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Dining Out: Comfort Food
Sweetwater Restaurant in Jackson, Wyoming, is the oldest eatery in town
There are few things as lovely as savoring a glass of sweet tea, leamonade and vodka over lunch on the patio of Sweetwater Restaurant in the summer. The atmosphere is made better by the fact that this longtime eatery is just off Jackson, Wyo.'s main square, out in back of the log cabin and, therefore, a little quieter. Sun filters through the trees and warms the picnic tables making it the ultimate place to linger over a meal.
But a close second to the summer experience at Sweetwater is winter, when the fire in the wood burning stove rages and the warmth of the pioneer cabin greets you like an embrace from a good friend. The woodsy interior is accented with antique turned-leg wood tables, sturdy chairs and landscape paintings of the West. The tables are set with handmade cloth placemats; water is served in mason jars and the food is served on Heath Ceramics stoneware. The lacey white curtains let the pale winter light filter in and the overall ambience sends a message to cozy-up, settle down and dig in to dinner.
Open since 1976, Sweetwater Restaurant is a Jackson tradition. Set in one of the valley’s oldest buildings — Coe Cabin was built by a pioneer family in 1915 and later became the home of Ed and Emily Coe, the town blacksmith — the building is recognized by the Teton County Historic Preservation Board and retains its classic Western style.
With reverence for the cabin’s early beginnings, executive chef and owner Trey Davis keeps things simple. Named for the Sweetwater River, the fare at the restaurant reflects the abundance of wild game, beef, fish and seasonal vegetables available in the Jackson area. The menu is approachable, affordable and hearty — think Idaho-raised trout, Wyoming elk and Montana bison. During the colder months a favorite is the elk sausage trio with green chili mac and cheese. The innovative menu changes seasonally, but a longstanding entrée is the mustard-marinated pork tenderloin with Jack Daniels au jus.
Having frequented Sweetwater on visits to Jackson since 1988, I have noticed changes over the years. The wait has gotten longer on a summer night, for instance (Davis confirms that the waiting list often stretches out for more than an hour), and the food has a hint of a Southern flair now. But what has stayed the same is the feel of the cozy cabin and the consistently good service. It’s not a glitzy place, and that’s what most folks love about the cabin: This is a place where you settle into your table as easily as you would at home (but the food is undoubtedly much better).
“It’s just comfy,” says Davis in his Louisiana drawl. He became part-owner of Sweetwater nine years ago, eventually bought out the original owners and has now partnered with Dennis Friedlander. The two work hard to maintain Sweetwater’s laid-back style. But don’t be fooled by the easygoing approach, Davis is a professional whose resume is loaded with challenging stints as a chef at large resorts including Vail’s Oriental Express, The Phoenician in Scottsdale and the Arizona Biltmore Resort and Spa. Davis grew up cooking at home in Louisiana, attended LSU and graduated from the Louisiana Culinary Institute. An avid angler and outdoorsman, Jackson became Davis’ retreat from the politics of big, corporate kitchens. Eventually, his permanent move to Wyoming and involvement in this small, well-loved restaurant was the right thing to do.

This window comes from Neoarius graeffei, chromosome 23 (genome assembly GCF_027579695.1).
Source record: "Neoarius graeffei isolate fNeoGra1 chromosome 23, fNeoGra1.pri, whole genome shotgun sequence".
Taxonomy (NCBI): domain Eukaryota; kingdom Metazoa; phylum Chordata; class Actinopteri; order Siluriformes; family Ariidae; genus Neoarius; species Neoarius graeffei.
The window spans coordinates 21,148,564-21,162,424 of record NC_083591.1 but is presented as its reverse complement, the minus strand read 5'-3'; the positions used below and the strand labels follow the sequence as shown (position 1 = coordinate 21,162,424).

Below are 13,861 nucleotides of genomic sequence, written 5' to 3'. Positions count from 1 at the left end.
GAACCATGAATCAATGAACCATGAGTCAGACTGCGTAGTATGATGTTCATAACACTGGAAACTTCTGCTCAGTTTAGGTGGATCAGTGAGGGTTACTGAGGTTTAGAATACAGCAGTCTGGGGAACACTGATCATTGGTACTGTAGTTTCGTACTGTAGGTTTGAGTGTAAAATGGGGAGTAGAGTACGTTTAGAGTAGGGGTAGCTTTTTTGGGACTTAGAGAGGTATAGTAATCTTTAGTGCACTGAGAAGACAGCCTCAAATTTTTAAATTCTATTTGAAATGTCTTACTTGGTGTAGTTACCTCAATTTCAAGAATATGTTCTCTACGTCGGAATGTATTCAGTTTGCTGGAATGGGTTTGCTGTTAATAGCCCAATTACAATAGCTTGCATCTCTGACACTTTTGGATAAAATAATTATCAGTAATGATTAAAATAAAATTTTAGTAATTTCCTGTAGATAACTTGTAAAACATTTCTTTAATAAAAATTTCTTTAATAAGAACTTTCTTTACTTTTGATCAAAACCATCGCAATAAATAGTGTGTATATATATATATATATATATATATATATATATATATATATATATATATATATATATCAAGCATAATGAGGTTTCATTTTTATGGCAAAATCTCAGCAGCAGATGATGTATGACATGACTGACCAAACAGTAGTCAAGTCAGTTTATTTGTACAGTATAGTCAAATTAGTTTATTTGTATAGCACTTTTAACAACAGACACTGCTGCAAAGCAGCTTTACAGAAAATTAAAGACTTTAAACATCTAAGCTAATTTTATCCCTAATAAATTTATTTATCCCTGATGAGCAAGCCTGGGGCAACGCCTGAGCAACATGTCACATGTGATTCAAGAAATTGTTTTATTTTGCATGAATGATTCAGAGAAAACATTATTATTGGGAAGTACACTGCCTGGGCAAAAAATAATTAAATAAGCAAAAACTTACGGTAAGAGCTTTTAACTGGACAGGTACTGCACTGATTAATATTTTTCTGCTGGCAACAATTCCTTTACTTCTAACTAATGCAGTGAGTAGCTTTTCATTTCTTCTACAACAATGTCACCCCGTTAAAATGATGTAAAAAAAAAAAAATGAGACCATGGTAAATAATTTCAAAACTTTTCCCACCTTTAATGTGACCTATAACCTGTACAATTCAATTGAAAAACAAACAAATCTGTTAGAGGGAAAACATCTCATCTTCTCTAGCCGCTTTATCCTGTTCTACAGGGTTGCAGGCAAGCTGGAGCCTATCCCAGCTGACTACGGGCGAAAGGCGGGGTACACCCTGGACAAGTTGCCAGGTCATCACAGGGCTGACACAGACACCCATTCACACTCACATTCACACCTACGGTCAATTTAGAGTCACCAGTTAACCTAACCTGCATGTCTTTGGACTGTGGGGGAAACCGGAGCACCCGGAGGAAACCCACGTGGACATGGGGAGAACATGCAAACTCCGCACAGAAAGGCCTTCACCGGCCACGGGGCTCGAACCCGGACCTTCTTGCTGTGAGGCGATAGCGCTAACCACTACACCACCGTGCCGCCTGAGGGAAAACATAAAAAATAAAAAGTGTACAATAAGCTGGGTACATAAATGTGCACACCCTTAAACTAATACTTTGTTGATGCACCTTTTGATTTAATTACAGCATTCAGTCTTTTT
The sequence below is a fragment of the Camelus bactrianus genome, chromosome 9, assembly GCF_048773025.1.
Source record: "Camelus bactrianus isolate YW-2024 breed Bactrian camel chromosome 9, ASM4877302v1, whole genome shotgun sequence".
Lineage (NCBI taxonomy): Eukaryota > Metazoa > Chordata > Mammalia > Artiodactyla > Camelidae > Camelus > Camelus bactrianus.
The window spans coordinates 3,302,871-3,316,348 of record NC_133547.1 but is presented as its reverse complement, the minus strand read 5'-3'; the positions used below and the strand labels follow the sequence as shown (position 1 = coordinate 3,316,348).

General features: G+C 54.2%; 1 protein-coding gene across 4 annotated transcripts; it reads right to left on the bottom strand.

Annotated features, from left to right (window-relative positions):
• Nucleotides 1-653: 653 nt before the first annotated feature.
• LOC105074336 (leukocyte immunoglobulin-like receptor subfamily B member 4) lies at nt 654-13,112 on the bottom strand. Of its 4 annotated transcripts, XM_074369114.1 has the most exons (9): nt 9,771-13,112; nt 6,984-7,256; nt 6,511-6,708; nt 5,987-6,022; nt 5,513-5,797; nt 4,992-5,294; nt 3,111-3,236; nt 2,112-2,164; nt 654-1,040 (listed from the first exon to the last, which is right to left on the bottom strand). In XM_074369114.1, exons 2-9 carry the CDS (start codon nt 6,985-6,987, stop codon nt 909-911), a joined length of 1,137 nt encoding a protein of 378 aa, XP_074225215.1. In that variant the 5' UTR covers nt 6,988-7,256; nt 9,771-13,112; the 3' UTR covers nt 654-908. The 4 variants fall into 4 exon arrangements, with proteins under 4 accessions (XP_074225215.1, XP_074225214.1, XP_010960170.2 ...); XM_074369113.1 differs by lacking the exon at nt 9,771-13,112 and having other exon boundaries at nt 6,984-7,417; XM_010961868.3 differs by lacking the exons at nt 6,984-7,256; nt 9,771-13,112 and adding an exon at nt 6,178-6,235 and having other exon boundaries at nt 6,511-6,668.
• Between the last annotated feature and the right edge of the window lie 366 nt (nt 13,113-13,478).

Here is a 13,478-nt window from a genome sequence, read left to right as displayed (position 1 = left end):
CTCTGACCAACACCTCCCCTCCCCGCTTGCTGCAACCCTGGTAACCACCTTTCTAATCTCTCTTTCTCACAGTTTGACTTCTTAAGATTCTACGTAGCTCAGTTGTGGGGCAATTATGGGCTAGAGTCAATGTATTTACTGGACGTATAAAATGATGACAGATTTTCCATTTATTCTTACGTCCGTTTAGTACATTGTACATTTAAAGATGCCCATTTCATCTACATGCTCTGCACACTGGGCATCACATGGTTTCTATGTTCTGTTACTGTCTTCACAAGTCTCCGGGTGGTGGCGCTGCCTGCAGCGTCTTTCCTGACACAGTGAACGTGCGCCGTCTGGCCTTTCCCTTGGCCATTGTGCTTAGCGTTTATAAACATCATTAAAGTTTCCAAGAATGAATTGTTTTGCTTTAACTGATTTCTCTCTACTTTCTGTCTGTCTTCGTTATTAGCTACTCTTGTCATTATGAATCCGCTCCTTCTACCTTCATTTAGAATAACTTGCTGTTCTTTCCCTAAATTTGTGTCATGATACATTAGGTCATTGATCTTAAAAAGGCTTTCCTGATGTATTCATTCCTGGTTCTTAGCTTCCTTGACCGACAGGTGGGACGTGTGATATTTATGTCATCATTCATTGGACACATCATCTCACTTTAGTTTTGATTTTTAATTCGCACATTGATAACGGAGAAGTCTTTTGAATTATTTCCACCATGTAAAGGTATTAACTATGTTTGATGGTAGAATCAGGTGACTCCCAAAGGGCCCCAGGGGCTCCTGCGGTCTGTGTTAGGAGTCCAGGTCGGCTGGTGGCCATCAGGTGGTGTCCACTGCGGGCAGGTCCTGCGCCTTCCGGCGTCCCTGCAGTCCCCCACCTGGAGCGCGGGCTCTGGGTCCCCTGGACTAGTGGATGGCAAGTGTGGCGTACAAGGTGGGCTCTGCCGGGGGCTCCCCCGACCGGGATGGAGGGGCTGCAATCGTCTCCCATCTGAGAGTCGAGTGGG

Today at Sweetwater chef Davis can’t help but throw a little spice into the menu, but he is quick to add that gumbo and po boys are not regular offerings (though if you are lucky, they will be served up as occasional nightly specials).
“You’ll see a little of my southern flair, but it’s by far not a southern restaurant. I call it sophisticated comfort food,” reports Davis.
That might translate to buffalo pot roast served with Jack cheese grits or slow-roasted lamb with baby red smashed potatoes.
No matter the season, whatever is on the menu, a meal at the Sweetwater Restaurant will stick to your ribs and bring you back time and again.
Tequila-Glazed Salmon with Pico de Gallo and Red Pepper Grits
Six 8-ounce salmon fillets
1 cup Tequila
½ cup honey
¼ cup fresh lime juice
Mix all ingredients in saucepan and cook slowly on medium heat until reduced by half, about 15 minutes. Let cool slightly until the mixture thickens.
Pico de Gallo
5 tomatoes, diced
½ red onion, diced
½ jalapeño, minced
½ bunch cilantro, chopped
Salt and pepper to taste
Combine all ingredients into a bowl and gently mix.
Red Pepper Grits
2 cups whole milk
6 cups chicken stock
5 roasted red bell peppers, deseeded
2 ½ cups grits (polenta)
½ cup Monterey Jack cheese, grated
Salt and pepper to taste
Method: In a blender puree milk and bell peppers until smooth. Transfer to a stockpot, add stock, stir until combined and bring to a boil. Slowly whisk in grits and bring back to a boil. Turn to low and simmer for 20 minutes, whisking often until soft. Whisk in cheese, add salt and pepper to taste.
Preheat oven to 450 degrees F. Grill salmon on flesh side until it is marked, about 10 minutes, then place in an oven pan. Spoon or brush on Tequila Glaze with a pastry brush. Place salmon in preheated oven and finish cooking for approximately 15 minutes.
To serve, place salmon atop grits and arrange two generous spoonfuls of Pico de Gallo over top. (Shot of tequila served with dinner is optional!)